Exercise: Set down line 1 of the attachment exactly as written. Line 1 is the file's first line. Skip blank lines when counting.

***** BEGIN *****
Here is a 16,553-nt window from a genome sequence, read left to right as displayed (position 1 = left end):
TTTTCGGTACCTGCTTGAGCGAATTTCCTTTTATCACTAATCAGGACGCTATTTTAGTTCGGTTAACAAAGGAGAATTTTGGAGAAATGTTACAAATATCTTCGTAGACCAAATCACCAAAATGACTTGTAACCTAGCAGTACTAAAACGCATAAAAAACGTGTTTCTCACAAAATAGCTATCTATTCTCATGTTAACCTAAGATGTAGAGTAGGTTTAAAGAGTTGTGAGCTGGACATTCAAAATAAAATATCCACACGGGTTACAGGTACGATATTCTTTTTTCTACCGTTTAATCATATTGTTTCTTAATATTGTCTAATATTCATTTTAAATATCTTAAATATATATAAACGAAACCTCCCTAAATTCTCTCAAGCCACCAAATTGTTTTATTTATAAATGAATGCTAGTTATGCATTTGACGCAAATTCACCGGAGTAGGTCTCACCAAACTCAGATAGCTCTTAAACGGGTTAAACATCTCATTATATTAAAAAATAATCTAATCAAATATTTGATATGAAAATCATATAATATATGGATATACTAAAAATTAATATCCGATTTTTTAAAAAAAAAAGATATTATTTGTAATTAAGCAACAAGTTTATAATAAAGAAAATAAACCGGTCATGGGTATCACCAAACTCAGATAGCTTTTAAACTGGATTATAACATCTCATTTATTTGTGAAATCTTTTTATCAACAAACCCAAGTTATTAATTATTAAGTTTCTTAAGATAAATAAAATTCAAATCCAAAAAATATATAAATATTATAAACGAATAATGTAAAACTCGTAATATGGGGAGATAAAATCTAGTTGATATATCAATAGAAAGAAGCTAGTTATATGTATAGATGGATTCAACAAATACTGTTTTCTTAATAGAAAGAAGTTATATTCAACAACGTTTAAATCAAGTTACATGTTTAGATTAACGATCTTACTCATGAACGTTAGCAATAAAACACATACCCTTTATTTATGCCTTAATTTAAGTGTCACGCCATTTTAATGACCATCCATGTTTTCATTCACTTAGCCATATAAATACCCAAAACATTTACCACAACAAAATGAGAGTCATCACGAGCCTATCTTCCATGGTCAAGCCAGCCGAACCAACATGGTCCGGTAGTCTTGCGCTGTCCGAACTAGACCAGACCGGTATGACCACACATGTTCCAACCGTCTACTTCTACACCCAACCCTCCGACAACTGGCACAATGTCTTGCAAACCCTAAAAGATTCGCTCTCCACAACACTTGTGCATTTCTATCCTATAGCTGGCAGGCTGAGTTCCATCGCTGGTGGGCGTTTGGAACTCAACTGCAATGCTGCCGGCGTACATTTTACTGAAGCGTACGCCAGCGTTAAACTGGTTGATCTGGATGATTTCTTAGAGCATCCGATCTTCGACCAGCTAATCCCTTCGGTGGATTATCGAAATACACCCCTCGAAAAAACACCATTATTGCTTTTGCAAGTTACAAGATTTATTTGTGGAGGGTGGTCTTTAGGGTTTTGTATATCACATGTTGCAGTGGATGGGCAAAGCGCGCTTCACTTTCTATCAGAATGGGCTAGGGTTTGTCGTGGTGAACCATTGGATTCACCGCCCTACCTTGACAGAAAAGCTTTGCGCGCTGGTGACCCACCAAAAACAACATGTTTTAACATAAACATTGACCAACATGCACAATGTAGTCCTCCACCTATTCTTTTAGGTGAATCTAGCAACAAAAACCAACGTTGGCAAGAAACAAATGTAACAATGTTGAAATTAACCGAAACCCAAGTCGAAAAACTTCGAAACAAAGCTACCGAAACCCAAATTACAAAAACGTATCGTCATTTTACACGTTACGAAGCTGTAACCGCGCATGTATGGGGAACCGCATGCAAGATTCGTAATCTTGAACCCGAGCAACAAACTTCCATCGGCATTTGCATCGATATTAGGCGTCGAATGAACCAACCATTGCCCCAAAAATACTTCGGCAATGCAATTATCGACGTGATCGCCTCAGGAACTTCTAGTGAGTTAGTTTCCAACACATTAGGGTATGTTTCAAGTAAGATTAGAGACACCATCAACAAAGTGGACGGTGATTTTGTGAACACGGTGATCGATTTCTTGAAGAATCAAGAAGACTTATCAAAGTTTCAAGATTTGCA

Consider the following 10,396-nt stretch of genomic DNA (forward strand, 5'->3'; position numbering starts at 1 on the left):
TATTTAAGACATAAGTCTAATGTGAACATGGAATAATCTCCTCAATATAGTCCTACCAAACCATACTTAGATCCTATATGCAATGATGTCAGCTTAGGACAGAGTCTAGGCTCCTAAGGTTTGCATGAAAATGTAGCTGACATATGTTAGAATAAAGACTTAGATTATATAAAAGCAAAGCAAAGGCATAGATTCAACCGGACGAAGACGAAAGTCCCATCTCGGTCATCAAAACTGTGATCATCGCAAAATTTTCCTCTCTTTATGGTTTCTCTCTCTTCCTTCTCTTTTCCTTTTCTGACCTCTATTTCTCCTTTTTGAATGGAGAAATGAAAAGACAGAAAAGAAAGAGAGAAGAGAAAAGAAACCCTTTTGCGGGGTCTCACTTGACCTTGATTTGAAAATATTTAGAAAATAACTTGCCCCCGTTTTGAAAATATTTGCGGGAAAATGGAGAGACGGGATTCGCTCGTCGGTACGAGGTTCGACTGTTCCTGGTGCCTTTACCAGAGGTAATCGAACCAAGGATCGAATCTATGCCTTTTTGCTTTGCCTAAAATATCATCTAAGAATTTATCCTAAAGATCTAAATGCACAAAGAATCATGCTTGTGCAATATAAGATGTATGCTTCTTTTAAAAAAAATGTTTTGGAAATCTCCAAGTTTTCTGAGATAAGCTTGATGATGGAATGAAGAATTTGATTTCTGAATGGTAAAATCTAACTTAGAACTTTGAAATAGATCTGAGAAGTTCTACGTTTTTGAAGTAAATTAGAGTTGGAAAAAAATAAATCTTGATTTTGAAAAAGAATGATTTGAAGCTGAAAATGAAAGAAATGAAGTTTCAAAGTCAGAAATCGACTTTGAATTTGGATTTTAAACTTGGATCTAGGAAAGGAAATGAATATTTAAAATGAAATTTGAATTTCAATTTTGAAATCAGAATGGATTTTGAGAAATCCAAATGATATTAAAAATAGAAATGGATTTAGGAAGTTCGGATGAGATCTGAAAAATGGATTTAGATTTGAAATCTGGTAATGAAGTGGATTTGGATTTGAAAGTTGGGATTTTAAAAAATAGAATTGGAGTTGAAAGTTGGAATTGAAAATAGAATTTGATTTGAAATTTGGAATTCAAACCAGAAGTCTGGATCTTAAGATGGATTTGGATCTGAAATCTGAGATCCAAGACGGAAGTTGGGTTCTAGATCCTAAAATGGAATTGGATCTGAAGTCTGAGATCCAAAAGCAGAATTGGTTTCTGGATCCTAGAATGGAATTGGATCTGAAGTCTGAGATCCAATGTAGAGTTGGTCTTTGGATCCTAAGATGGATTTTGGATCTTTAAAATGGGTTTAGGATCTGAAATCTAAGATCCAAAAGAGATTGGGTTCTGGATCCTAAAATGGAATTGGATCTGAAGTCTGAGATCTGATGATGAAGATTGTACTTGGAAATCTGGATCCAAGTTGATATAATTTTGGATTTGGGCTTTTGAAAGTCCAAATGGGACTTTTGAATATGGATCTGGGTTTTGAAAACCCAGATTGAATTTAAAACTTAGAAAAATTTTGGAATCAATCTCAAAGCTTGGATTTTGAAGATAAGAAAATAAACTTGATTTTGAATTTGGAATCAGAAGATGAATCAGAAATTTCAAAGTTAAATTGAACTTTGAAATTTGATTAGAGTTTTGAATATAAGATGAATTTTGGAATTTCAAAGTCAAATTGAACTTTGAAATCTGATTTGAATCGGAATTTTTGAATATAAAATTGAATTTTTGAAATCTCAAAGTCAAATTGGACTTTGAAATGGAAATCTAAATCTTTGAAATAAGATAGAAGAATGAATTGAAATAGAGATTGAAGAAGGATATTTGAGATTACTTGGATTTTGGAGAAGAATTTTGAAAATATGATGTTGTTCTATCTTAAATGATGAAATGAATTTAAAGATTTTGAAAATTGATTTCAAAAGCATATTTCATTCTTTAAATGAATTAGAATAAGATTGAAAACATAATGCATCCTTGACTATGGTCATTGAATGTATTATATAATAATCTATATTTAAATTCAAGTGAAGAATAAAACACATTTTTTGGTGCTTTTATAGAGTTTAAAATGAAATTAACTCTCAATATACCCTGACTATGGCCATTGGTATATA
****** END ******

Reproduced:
Here is a 16,553-nt window from a genome sequence, read left to right as displayed (position 1 = left end):